Posted by: Ethan | June 18, 2010

Revolution, Televised

Today I got turned on to an article titled “Why is WCup provoking feelings of hostility?” by Mike DiMauro. A snippet:

To increase the game’s popularity, it must be discussed by people who don’t know a thing about it.

I’m talking about mainstream national media outlets, whose bloggers, blatherers and bloviators wouldn’t know a “good ball” from “Lucille Ball.” And yet there is World Cup talk all over the newspapers, Internet and the airwaves now, with what in most places is grudging acknowledgment.

To which I ask: Why all the hostility?

Why indeed?

To carry this point a step further, I have been bemused to see ESPN trumpeting their World Cup coverage when in truth, the network is rather hostile to soccer. It’s hard to come off as credible when network personalities like Jim Rome dismiss the sport outright and declare that he will never, ever, be interested in soccer. That rubs off on the audience, and as ESPN is something of a gatekeeper and arbiter of Which Sports Matter, their indeed grudging acknowledgment of soccer’s apex does little to build interest in the sport, or establish the necessary credibility to draw fans back to the network for their soccer news.

I can’t entirely trash ESPN as the network has been good about covering women’s international soccer (so long as the USA is involved, such as the FIFA Women’s World Cup™), but it is not by accident that I am opting to watch the 2010 FIFA World Cup™ on Univision, in Spanish. Univision has put in the necessary effort to establish a true love of the sport and I completely buy in to say, Fernando Fiore’s excitement about the day’s matches, whoever they might involve.

Contrast this with ESPN Radio, which is simulcasting World Cup games locally only if they involve the USA or Mexico. Beyond that, no (local) coverage. In fact, the aforementioned hostility was very evident yesterday after the Mexico/France game, when the afternoon radio hosts put on an offended air that “their” listeners had to be inconvenienced by – gasp – the World Cup. One host encouraged “his” listeners to text “zulu” (his word) to the station if they spent “even 10 minutes” listening to “that game”. I responded by turning the radio off.

This morning featured USA/Slovenia, and after the nail-biting conclusion of the match one of the morning hosts, after chatting a bit with their designated “soccer analyst” (by phone) the host made no bones about turning the subject to what he’d rather be talking about: Kobe Bryant. (Note: This is the Dallas affiliate, and I don’t get it either.) “Our listeners are tired of having to hear about soccer,” he said. “They’ve had to put up with this for two hours as it is, and they want to hear about other sports, like basketball.”

No, what the morning host was really saying was, he was tired of soccer. He was in unfamiliar territory and wanted out, quickly. And once again, where ESPN Radio could have gained a loyal listener, I again turned off the radio.

Now: This may at best seem tangentially related to women’s athletics, the primary topic of this blog. And perhaps I am wanting an excuse to make mention of the World Cup here rather than some other web site. But the above article did reference women’s basketball and how the hostility to soccer is similar (but different, in my estimation) to the hostility toward women’s hoops. Perhaps so, but I’d like to note here that the shared issue is the hostility toward a network devoting air time to an unfamiliar or (arguably) unpopular sport. ESPN is the same network that devotes countless hours to that paragon of athletic achievement, poker. Where’s that vitriol?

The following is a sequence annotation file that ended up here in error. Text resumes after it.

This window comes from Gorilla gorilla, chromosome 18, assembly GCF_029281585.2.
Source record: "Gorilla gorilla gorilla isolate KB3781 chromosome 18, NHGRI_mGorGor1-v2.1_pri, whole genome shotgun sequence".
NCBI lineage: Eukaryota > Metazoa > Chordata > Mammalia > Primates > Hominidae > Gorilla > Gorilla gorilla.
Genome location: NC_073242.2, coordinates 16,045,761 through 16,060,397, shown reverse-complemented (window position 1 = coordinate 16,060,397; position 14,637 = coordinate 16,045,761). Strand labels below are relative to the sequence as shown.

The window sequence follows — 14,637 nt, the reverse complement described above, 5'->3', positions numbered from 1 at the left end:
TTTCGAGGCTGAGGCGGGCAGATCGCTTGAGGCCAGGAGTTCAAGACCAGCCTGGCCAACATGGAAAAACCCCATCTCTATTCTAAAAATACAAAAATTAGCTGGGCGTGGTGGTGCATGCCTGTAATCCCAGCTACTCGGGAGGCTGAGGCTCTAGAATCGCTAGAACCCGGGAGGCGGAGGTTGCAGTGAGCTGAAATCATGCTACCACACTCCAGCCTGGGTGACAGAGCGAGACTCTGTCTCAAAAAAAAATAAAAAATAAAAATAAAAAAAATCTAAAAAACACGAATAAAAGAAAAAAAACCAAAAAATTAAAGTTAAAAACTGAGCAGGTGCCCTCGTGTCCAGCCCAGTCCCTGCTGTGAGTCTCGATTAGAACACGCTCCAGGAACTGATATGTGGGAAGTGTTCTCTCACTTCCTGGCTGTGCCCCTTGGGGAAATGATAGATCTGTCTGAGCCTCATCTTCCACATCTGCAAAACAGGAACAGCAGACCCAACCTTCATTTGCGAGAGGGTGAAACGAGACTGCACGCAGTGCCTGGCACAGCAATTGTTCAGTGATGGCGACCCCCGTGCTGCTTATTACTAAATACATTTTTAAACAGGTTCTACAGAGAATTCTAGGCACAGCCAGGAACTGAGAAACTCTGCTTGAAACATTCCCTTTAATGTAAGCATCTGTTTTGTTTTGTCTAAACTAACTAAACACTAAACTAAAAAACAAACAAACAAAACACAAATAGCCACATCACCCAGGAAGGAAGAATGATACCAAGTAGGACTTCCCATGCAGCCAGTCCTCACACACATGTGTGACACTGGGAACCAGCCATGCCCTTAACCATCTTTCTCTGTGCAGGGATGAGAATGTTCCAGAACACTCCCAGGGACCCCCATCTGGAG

Women’s athletics, generally speaking, often is fighting for its very existence. Soccer, especially at the global men’s level, is trying to achieve a greater level of acceptance in the US.

The thing is, the USA is full of people from somewhere else, like Paraguay, or Italy, or Germany, or Japan, or Korea… get the picture? They want to see the World Cup. And they’re going to flock to the network that lets them see the World Cup.

What the USA is not full of is women’s sports fans. And unlike other articles of late written by other men, I am not going to use that statement as a launch pad for all of the reasons why attention should not be paid to women’s sports or why the opportunity for women’s sports to flourish should not be provided.

The USA is not full of Baha’i, and yet their temples stand in towns across the country. The USA is not full of book readers, and yet we have libraries. The USA is not full of Ferrari owners, and yet there are dealerships.

Get the picture?

Now the thing about the USA, and the various people and towns within this country, is that one sport that I know people are playing is soccer. Take a drive around your town. Bet you find at least one soccer field. Depending on the size of your town or city, you might find a “soccer plex”. Your city might even have a soccer stadium.

Small wonder, then, that the people who have been playing, supporting, investing in, sponsoring, outfitting, and enjoying all of this hometown soccer might desire to see soccer on television.

Fox Sports Net tapped into this desire and created the Fox Soccer Channel.

ESPN by contrast devotes scant minutes – especially during non-World Cup years – to soccer coverage on their flagship “SportsCenter” program.

Small wonder, then, that sports writers and fans are wont to claim that “nobody” is interested in soccer.

Rather than dismiss all of this with a smirking, “the revolution will not be televised,” I’ll say that what is not being televised will bring about the revolution.

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